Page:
Monday, September 17, 2012

iOS integration with MS BI Solution Architecture

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In my career experience, reporting has been the biggest piece of any solution. Mobile applications owns a large stake these days as an end-client application. Web is thought to be the ultimate platform for exposing your applications, but native applications that sits on mobile computing platforms like Android and iOS are huge stakeholders in the reporting consumers ecosystem. Benefits of web applications versus mobile platform native applications is a huge topic in itself, and demands a dedicated post.

As an architect, recently I have been given the helm of delivering an MS BI solution. The application has to be delivered as an iOS / OS X native application and the end clients have iPad and this application should be available as a native application on the same. Generally professionals with an architect cap, try to escape from the intrinsics of technology but in most of the cases I have seen that such professionals are not the dark horses of this game. If you give an attitude that I am an Architect (thou not an enterprise architect but just architect of your 2-3 applications) so I don't know anything about technology stack and nor can I analyze the skeleton of different technologies, then any business would want such professionals only on contract for the shortest time possible.

If you understand the entire different kinds of technology stack skeleton, you would be able to integrate your solution with joints of steel, and that is your job as an architect. Quick points that an architect would be interested in knowing about iOS world are listed below, which would help any architect to get a quick launchpad about iOS world of native applications. 

1) If you have made up mind to develop web applications that can target a variety of mobile devices, you can use native wrapper classes using frameworks like Adobe PhoneGap.

2) App Store and iTunes are great examples of native applications displaying web content inside it.

3) XCode is the SDK from Apple used to develop applications for iOS platform.

4) Most of the iOS applications are implemented using MVC design pattern.

5) Objective-C is the programming language used to develop applications, and its quite similar to C# too.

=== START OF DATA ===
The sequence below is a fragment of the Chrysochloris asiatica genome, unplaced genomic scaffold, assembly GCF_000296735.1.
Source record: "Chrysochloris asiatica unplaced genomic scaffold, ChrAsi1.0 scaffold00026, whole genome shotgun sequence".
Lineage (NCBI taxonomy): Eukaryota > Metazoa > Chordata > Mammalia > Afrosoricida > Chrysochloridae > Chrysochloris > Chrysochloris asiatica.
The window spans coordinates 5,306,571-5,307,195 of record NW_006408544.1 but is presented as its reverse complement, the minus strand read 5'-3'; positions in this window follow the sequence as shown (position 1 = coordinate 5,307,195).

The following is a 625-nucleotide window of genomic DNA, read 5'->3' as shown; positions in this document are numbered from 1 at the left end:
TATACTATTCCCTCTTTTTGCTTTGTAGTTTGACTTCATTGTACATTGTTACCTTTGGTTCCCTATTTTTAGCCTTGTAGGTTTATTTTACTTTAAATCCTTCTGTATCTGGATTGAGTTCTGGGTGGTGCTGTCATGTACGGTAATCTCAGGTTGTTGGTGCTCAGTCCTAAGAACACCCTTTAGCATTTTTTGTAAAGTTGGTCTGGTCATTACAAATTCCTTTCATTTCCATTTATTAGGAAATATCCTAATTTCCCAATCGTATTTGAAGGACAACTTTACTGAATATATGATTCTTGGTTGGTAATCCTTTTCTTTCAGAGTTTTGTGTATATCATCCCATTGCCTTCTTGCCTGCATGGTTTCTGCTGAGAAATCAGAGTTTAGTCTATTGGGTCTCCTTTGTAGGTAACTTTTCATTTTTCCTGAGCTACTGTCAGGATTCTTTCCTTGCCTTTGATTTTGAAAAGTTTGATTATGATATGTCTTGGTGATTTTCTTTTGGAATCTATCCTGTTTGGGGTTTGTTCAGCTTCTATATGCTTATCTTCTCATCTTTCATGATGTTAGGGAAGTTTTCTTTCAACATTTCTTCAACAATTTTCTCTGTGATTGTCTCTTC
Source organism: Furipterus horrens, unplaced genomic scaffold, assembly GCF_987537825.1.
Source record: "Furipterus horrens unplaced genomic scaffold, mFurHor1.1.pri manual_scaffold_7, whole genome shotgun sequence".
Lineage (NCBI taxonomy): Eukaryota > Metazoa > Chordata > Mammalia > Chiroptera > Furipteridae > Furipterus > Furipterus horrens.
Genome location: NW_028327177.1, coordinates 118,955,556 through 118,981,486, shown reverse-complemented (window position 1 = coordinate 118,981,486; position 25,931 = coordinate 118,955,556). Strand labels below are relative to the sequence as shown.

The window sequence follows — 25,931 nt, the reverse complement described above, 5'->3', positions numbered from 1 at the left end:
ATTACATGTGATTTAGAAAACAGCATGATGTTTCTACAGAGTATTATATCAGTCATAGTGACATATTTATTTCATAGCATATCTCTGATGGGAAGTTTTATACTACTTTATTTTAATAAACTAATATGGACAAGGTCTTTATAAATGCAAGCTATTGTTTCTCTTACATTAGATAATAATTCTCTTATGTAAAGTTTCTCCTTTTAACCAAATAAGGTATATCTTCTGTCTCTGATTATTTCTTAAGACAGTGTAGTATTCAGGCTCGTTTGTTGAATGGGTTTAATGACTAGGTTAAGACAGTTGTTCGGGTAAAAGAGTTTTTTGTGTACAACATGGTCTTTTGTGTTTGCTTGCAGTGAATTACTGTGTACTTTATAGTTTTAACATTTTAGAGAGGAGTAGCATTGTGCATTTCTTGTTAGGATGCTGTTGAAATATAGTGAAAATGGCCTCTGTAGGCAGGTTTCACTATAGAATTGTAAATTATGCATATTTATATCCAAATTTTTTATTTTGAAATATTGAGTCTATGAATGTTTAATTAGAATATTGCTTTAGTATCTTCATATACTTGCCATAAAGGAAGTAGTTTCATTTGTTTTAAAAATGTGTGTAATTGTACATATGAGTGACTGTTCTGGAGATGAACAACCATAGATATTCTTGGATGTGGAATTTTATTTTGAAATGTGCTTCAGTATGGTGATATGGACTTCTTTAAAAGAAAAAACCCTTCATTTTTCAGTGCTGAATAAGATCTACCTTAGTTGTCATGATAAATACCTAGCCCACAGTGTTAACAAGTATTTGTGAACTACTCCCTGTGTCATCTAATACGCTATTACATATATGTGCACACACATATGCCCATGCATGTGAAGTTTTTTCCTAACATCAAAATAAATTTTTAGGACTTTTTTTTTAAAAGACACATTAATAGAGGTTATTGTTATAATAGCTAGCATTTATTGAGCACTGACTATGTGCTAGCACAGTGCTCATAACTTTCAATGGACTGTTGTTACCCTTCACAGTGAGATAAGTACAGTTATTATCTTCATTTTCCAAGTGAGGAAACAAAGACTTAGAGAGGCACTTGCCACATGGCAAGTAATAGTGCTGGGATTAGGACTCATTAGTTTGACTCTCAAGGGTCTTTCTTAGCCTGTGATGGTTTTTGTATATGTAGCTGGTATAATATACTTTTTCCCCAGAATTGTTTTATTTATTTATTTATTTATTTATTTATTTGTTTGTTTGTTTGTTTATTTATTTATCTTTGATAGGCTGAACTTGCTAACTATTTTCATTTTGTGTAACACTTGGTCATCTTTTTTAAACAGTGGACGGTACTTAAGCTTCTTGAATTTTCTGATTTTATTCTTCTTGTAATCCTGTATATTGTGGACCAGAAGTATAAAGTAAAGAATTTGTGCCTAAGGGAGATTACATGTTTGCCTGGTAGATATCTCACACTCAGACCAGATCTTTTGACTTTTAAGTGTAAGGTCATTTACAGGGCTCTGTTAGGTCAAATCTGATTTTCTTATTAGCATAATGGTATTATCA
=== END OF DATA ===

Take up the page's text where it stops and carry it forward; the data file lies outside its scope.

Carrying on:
6) Interface Builder is the IDE that is used to develop application user interface and associate code with the UI. A simulator designer is provided inside this IDE.

7) Automatic Reference Counting (ARC) is the garbage collection mechanism of the iOS platform.

8) TableViews can be thought of synonymous to .NET configurable data grids.

9) Depending upon the complexity of the screen there are different kind of projects template available in XCode. For single screen apps one can use project types like "Utility Application" and for more complex apps that require different screens can use "Tabbed Application".

10) Different applications are targeted for different devices like iPhone and iPad. "Master-Detail Application" is a project type that would work seamlessly on iPhone as well as iPad.

11) Its possible to embed web content inside the application. UIWebView class would be a quick starting point to begin your base technical framework.

12) View Controllers can be considered synonymous to specialized controls that are aimed at specific tasks.

13) API to make calls to webservices synchronously and asynchronously is available in XCode SDK.

14) JSON (JavaScript Object Notation) is advisable to use for data exchange instead of XML. JSON is data exchange format, that is light-weighted, partly human readable, and consumes almost half the bandwidth compared to XML for the same size.

15) SQLite is the database management library and also supported by iOS SDK to store data on the device. Apple Mail itself uses the same.

16) iPad screen have 1024 * 768 pixel resolution at 132 pixels per inch, which is a good screen resolution to develop interactive applications.

17) iOS apps can use iCloud to enable different instances of their application to interchange data. Entire user data that sits in the "Documents" directory of the device, is backed up on iCloud daily.

18) iCloud has two types of storage: key-value storage for small amounts of data and document storage for larger volumes of data.

19) iOS applications are packaged as iOS App Store Package (.ipa) file. For internal beta distribution, applications can be distributed via ad-hoc method or ad-hoc (OTA) over-the-air method. Others third-party methods like TestFlight and BetaBuilder for iOS can also be used. Generally enterprises develop internal Enterprise Application Catalog (EAC) for mobile application distributions for company provided devices to download and install these applications. So this is also a good medium to publish your mobile applications.

20) Finally you have to submit your application to App Store team, if you intend to publish your application for iOS devices globally. It goes through a review and approval process from the same team, and they have their own set of standards for approving the application.

21) Important Apple Websites:

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